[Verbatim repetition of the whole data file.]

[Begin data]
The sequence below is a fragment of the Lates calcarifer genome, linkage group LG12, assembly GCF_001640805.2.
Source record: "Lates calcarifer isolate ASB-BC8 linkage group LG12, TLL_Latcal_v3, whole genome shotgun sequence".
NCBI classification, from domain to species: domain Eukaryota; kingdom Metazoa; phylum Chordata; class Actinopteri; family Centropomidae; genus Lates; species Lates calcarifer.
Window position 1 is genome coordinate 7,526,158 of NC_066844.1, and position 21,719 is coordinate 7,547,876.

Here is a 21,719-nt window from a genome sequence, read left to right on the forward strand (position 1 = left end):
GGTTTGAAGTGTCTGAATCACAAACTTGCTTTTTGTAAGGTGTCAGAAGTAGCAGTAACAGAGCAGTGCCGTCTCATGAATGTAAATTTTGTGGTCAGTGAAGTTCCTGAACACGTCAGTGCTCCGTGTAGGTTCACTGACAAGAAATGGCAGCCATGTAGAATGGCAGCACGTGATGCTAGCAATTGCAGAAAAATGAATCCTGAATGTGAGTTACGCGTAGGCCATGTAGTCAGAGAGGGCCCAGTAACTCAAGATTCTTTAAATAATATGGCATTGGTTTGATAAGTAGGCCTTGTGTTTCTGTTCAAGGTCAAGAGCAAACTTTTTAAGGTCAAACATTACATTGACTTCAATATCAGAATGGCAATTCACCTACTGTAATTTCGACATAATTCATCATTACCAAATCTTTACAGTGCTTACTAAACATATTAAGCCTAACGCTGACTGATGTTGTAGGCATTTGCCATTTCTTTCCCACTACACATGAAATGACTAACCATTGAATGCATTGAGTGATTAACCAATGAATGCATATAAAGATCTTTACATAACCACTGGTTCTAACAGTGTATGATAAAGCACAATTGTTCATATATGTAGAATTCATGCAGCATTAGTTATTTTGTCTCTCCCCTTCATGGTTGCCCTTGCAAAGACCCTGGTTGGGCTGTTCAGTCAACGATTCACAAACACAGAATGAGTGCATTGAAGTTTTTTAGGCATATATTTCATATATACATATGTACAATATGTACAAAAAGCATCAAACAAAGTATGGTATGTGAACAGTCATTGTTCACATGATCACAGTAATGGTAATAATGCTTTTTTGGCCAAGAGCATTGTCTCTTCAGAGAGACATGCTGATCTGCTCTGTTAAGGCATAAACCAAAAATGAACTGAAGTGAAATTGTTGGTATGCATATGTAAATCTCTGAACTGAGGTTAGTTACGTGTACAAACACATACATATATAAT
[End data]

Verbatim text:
The sequence below is a fragment of the Lates calcarifer genome, linkage group LG12, assembly GCF_001640805.2.
Source record: "Lates calcarifer isolate ASB-BC8 linkage group LG12, TLL_Latcal_v3, whole genome shotgun sequence".
NCBI classification, from domain to species: domain Eukaryota; kingdom Metazoa; phylum Chordata; class Actinopteri; family Centropomidae; genus Lates; species Lates calcarifer.
Window position 1 is genome coordinate 7,526,158 of NC_066844.1, and position 21,719 is coordinate 7,547,876.

Here is a 21,719-nt window from a genome sequence, read left to right on the forward strand (position 1 = left end):
GGTTTGAAGTGTCTGAATCACAAACTTGCTTTTTGTAAGGTGTCAGAAGTAGCAGTAACAGAGCAGTGCCGTCTCATGAATGTAAATTTTGTGGTCAGTGAAGTTCCTGAACACGTCAGTGCTCCGTGTAGGTTCACTGACAAGAAATGGCAGCCATGTAGAATGGCAGCACGTGATGCTAGCAATTGCAGAAAAATGAATCCTGAATGTGAGTTACGCGTAGGCCATGTAGTCAGAGAGGGCCCAGTAACTCAAGATTCTTTAAATAATATGGCATTGGTTTGATAAGTAGGCCTTGTGTTTCTGTTCAAGGTCAAGAGCAAACTTTTTAAGGTCAAACATTACATTGACTTCAATATCAGAATGGCAATTCACCTACTGTAATTTCGACATAATTCATCATTACCAAATCTTTACAGTGCTTACTAAACATATTAAGCCTAACGCTGACTGATGTTGTAGGCATTTGCCATTTCTTTCCCACTACACATGAAATGACTAACCATTGAATGCATTGAGTGATTAACCAATGAATGCATATAAAGATCTTTACATAACCACTGGTTCTAACAGTGTATGATAAAGCACAATTGTTCATATATGTAGAATTCATGCAGCATTAGTTATTTTGTCTCTCCCCTTCATGGTTGCCCTTGCAAAGACCCTGGTTGGGCTGTTCAGTCAACGATTCACAAACACAGAATGAGTGCATTGAAGTTTTTTAGGCATATATTTCATATATACATATGTACAATATGTACAAAAAGCATCAAACAAAGTATGGTATGTGAACAGTCATTGTTCACATGATCACAGTAATGGTAATAATGCTTTTTTGGCCAAGAGCATTGTCTCTTCAGAGAGACATGCTGATCTGCTCTGTTAAGGCATAAACCAAAAATGAACTGAAGTGAAATTGTTGGTATGCATATGTAAATCTCTGAACTGAGGTTAGTTACGTGTACAAACACATACATATATAAT